There are foundational technologies I must have in my tech stack, and the rest are gravy at this point. These four are a marketing automation platform, CRM, email platform, and a webinar/video tool.

My advice is to keep it simple and take advantage of those foundational technologies before diving into the next big thing.

What’s the best email campaign you’ve ever run, and why?

One of the most successful email campaigns I’ve ever run was dubbed the “Broken Customer Experience” campaign by my colleagues.

It centered around a core challenge we were trying to solve, which was how to educate ecommerce marketers on the power of proactive live chat. It was basically the idea that a customer service or sales representative could proactively reach out to an online shopper in real time to engage them to buy, and therefore increase the likelihood of the sale.

This was an ABM email campaign, with a small number of top-target accounts we were focusing on. We had been struggling for months to gain traction with these accounts, so if this email campaign was successful we knew it would drive a real, qualified pipeline for the sales team.

For each account, demand gen partnered with the business development team to create a video screen recording of the business development representative shopping on the ecommerce website of that prospect. We would add thousands of dollars into the shopping cart, wait for 60 seconds on the checkout page, and then abandon the shopping cart.

We then sent these videos to our top-target accounts, and the open and click-through rates on these very targeted, very personal emails was unbelievable, around 80% for click-to-open rates. This email campaign ended up generating 10% of all opportunities created by the sales team in a three-month timeframe.

As marketers have implemented changes to meet GDPR requirements, what do you think are the major hurdles that they’ve faced?

The GDPR is vague, and was purposely created that way. I think the major hurdles marketers are facing today is the interpretation of these loosely defined regulations. We’re all looking at each other asking, “Did I do this right? What did you do? Should I be doing what you did?”

In the past year, I have co-presented on two webinars on the topic of the GDPR and marketing, and everyone has questions. For one webinar I participated in, we received over forty questions on the topic, the most I’ve ever seen in my career on a webinar.

For now, my best advice to overcoming GDPR hurdles is to document everything and have a plan. Give your clients and prospects easy ways to opt-out, and most of all, be transparent.

Where do you see GDPR compliance moving in coming months as marketers become more comfortable with the new regulations?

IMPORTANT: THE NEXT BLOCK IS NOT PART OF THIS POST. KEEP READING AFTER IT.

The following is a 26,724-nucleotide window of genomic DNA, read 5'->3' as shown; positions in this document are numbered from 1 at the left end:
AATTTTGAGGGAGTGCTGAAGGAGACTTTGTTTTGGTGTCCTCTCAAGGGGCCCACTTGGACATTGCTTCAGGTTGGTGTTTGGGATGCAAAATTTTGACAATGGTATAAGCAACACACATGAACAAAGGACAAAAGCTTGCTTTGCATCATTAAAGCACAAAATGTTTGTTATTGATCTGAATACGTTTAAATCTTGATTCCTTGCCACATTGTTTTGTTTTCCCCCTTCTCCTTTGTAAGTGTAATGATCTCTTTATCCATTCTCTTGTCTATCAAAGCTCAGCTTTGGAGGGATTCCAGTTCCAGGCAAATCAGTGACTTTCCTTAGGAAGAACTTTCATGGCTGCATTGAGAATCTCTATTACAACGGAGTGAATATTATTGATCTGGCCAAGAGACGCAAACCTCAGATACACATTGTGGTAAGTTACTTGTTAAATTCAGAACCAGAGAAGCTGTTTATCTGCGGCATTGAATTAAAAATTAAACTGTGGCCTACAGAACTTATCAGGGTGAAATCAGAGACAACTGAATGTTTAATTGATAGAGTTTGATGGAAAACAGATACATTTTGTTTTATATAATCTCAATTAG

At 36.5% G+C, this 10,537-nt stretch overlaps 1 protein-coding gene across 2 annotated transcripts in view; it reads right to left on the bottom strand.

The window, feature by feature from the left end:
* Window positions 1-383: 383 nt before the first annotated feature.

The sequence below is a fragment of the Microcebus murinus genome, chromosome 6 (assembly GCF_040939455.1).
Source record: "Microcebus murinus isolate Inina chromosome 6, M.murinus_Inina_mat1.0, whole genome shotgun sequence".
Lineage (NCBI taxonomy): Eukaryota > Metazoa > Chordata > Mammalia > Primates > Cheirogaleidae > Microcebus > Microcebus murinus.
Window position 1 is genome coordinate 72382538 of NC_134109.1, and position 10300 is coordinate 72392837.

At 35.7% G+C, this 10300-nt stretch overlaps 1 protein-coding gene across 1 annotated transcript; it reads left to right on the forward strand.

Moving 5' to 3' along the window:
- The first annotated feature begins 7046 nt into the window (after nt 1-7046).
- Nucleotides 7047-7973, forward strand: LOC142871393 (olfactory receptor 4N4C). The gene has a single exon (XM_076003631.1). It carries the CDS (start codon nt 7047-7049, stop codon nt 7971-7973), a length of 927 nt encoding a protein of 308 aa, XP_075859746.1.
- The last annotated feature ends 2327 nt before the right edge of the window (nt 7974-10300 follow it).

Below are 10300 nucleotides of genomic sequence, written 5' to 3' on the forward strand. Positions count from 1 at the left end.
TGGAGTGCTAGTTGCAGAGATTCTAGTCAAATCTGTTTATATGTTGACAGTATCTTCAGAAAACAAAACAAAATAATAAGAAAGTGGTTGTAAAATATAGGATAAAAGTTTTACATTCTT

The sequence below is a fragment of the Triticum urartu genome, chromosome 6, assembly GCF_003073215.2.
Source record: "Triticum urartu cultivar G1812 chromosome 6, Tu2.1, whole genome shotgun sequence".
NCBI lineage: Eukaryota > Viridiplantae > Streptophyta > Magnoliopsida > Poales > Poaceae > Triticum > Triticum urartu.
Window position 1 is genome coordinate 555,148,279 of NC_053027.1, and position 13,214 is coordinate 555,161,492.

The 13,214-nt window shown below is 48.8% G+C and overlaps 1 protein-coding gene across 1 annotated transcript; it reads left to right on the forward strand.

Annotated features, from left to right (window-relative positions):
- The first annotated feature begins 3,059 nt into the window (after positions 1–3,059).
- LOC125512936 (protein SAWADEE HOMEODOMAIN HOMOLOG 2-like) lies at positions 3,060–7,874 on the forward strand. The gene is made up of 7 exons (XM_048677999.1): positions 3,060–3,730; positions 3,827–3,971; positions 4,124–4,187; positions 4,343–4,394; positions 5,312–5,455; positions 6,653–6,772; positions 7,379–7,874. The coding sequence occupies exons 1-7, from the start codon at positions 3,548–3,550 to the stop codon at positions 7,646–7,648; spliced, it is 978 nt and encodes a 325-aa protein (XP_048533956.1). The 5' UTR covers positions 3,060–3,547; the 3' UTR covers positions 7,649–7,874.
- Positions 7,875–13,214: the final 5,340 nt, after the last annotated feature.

In the future, as GDPR becomes more defined, we’ll definitely see more and more countries demanding the same legal regulations regarding transparency, communications, and security.  

Although the GDPR is a nuisance to most companies, the truth of the matter is it’s actually evolving the marketing industry by forcing us to put into place best practices to reach a target market that is more qualified and actually interested in the products and content we put into market. The long game will be the ability to drive better results, including higher conversion rates, more satisfied prospects and customers, and more effective marketing.

Where do you see demand generation moving in the next five years?

I think Artificial Intelligence (AI) will play a big role in demand generation in the future. AI and machine learning gives marketers the ability to optimize campaign audiences like never before, targeting only those prospects who have the highest propensity to buy and making super-accurate predictions about the success of a campaign.  

I would love for AI to eventually stretch to all of our marketing strategies, helping marketers to master email marketing, content marketing, advertising, and demand generation.

How can demand generation and marketing operations work together to master these shifts?

Demand generation and marketing operations cannot exist without each other, and need to be in lock step as we tackle shifts in the market. I think the biggest tie between these two functions is data.  

Data can be complex, complicated, and difficult to gain access to and translate into real, actionable insights, yet we all know and believe that data should guide our strategies. As a foundational step forward, demand generation, marketing operations, sales, product, customer success, and the executive team should all have access to the same data. These teams need to agree on one standard way of pulling the data and reporting on it. If you can get all of these functional areas to agree and be on the same page, you’re on your way to a successful demand generation and marketing operations strategy.